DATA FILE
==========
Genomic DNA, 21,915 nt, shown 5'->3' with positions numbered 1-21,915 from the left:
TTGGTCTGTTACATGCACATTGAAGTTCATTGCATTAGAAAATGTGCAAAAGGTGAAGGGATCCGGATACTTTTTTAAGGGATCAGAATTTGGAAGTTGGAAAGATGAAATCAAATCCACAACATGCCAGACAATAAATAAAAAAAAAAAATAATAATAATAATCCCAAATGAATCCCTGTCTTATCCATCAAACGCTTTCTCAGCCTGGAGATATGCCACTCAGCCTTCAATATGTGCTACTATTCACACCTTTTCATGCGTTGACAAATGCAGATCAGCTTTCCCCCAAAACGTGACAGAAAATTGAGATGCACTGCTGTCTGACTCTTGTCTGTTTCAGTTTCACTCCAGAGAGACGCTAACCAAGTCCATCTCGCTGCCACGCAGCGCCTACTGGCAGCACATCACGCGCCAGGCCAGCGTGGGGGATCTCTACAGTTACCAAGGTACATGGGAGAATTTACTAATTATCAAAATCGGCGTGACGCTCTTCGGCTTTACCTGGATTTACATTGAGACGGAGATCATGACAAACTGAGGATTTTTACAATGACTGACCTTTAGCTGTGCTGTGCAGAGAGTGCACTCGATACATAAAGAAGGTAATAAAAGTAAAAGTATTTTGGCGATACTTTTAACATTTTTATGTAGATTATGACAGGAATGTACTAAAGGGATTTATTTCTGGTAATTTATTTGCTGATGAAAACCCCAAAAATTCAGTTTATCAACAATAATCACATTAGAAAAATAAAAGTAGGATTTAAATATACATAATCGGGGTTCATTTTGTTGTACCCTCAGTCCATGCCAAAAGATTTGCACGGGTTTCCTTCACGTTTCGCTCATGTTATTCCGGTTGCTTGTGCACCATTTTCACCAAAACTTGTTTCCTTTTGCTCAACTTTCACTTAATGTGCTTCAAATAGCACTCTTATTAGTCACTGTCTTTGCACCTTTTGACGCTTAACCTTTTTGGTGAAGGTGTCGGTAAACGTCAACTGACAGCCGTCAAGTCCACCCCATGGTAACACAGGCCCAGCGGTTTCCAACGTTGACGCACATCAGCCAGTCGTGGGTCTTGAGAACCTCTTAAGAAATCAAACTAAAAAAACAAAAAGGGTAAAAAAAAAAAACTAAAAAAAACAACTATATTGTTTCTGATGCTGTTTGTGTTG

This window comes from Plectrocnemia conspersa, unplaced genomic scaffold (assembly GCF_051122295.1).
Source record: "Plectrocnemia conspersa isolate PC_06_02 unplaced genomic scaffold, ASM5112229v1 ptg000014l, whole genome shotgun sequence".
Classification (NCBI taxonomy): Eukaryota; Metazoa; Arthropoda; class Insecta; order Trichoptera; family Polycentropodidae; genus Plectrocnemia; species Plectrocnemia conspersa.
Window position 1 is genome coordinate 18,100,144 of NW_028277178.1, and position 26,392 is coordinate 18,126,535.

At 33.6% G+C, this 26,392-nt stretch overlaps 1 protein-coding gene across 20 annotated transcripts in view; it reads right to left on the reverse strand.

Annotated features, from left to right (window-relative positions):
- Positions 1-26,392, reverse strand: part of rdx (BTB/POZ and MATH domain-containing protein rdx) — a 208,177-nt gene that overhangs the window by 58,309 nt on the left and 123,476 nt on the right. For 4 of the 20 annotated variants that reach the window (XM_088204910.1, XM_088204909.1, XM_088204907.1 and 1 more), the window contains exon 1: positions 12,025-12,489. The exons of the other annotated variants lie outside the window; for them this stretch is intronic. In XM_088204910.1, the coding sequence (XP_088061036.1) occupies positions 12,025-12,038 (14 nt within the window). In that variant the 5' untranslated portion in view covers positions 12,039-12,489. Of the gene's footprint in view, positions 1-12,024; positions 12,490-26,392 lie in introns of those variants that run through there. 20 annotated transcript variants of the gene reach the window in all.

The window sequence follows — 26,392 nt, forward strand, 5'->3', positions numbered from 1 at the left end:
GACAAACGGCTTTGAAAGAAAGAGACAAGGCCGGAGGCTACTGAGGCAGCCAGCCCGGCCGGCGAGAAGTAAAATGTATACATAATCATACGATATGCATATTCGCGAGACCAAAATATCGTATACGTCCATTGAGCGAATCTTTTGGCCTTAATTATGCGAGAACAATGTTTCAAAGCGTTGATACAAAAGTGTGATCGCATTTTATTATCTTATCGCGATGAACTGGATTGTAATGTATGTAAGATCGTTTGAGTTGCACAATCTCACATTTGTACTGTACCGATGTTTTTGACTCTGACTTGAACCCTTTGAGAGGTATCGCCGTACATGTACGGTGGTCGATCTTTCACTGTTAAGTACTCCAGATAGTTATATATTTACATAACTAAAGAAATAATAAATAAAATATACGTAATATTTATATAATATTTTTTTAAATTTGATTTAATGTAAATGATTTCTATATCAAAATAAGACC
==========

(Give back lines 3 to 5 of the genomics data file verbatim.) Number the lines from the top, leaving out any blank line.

This window comes from Plectrocnemia conspersa, unplaced genomic scaffold (assembly GCF_051122295.1).
Source record: "Plectrocnemia conspersa isolate PC_06_02 unplaced genomic scaffold, ASM5112229v1 ptg000014l, whole genome shotgun sequence".
Classification (NCBI taxonomy): Eukaryota; Metazoa; Arthropoda; class Insecta; order Trichoptera; family Polycentropodidae; genus Plectrocnemia; species Plectrocnemia conspersa.